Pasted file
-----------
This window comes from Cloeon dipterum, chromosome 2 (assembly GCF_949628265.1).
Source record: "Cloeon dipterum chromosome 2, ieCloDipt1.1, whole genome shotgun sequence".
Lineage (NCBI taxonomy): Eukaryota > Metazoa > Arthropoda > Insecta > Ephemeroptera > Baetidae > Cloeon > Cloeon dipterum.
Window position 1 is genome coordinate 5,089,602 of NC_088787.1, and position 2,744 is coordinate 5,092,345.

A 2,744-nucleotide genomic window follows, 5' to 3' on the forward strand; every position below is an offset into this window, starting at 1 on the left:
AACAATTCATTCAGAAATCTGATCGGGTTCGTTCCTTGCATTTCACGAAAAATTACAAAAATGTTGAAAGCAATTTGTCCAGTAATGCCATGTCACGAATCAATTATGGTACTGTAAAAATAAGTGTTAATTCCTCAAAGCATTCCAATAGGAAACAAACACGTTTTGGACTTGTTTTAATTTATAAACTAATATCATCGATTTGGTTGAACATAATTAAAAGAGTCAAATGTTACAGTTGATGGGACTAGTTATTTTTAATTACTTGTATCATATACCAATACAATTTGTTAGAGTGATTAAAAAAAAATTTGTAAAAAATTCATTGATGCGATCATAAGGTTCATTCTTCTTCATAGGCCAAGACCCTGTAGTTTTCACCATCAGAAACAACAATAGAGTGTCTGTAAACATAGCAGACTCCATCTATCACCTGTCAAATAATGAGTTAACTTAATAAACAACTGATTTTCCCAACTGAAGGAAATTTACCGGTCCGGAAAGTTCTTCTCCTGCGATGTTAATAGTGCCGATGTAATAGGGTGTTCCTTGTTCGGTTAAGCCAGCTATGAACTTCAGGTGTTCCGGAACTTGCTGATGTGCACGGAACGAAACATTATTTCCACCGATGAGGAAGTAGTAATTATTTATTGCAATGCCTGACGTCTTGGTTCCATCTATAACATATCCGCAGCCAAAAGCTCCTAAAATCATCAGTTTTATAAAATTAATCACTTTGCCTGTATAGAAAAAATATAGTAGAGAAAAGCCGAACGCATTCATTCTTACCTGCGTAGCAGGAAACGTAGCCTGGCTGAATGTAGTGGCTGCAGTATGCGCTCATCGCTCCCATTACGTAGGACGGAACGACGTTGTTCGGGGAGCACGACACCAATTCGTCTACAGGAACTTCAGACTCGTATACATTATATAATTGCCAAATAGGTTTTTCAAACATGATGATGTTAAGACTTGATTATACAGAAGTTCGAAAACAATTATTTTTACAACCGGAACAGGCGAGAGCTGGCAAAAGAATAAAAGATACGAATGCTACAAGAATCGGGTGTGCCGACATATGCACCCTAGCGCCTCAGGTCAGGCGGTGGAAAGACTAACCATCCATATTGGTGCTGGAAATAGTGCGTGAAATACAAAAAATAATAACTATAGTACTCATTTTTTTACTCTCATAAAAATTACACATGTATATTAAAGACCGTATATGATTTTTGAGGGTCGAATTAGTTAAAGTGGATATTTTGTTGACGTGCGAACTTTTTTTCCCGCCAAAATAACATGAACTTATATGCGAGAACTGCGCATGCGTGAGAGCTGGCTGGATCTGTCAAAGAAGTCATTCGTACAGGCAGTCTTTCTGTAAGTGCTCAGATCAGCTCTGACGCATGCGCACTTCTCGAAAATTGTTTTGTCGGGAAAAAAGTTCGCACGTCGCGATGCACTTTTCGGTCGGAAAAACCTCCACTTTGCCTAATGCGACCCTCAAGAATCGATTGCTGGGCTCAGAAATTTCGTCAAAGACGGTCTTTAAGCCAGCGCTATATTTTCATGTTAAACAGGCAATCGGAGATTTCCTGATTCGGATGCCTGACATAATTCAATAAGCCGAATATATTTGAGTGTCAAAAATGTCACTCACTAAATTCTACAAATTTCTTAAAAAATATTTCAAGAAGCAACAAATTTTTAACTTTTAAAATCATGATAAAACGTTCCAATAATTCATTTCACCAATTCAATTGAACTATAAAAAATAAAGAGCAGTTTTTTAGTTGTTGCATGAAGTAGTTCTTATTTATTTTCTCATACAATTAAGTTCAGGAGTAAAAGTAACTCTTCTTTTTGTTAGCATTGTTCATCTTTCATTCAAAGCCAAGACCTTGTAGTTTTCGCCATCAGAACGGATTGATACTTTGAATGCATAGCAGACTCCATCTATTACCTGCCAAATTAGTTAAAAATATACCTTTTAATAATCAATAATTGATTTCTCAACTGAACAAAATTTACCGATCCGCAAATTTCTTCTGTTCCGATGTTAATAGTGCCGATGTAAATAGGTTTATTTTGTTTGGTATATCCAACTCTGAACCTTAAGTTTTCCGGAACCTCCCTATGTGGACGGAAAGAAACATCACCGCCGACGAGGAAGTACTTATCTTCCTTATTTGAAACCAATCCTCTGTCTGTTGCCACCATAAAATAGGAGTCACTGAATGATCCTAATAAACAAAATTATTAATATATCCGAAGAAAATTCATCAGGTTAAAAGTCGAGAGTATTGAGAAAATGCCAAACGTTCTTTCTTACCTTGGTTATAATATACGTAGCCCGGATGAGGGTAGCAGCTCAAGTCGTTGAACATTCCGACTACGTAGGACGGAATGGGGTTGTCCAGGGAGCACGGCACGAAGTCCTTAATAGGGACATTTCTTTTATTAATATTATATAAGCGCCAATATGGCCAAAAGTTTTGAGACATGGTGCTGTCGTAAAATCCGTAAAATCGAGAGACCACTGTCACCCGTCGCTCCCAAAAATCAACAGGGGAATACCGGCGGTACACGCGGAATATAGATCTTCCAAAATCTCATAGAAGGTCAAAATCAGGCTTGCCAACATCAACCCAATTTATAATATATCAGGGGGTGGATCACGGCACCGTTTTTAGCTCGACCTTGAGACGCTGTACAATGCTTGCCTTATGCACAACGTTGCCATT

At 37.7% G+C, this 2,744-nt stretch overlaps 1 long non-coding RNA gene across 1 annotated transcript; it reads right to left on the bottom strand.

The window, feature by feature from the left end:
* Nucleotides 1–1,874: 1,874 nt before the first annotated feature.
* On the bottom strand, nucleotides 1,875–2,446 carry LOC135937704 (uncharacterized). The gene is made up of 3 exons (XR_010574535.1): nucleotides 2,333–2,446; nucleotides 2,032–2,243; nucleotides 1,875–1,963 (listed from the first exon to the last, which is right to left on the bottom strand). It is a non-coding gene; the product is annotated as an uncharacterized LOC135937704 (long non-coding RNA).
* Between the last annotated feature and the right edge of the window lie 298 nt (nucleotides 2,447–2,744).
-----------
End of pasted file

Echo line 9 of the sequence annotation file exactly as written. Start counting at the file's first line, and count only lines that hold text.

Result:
* Nucleotides 1–1,874: 1,874 nt before the first annotated feature.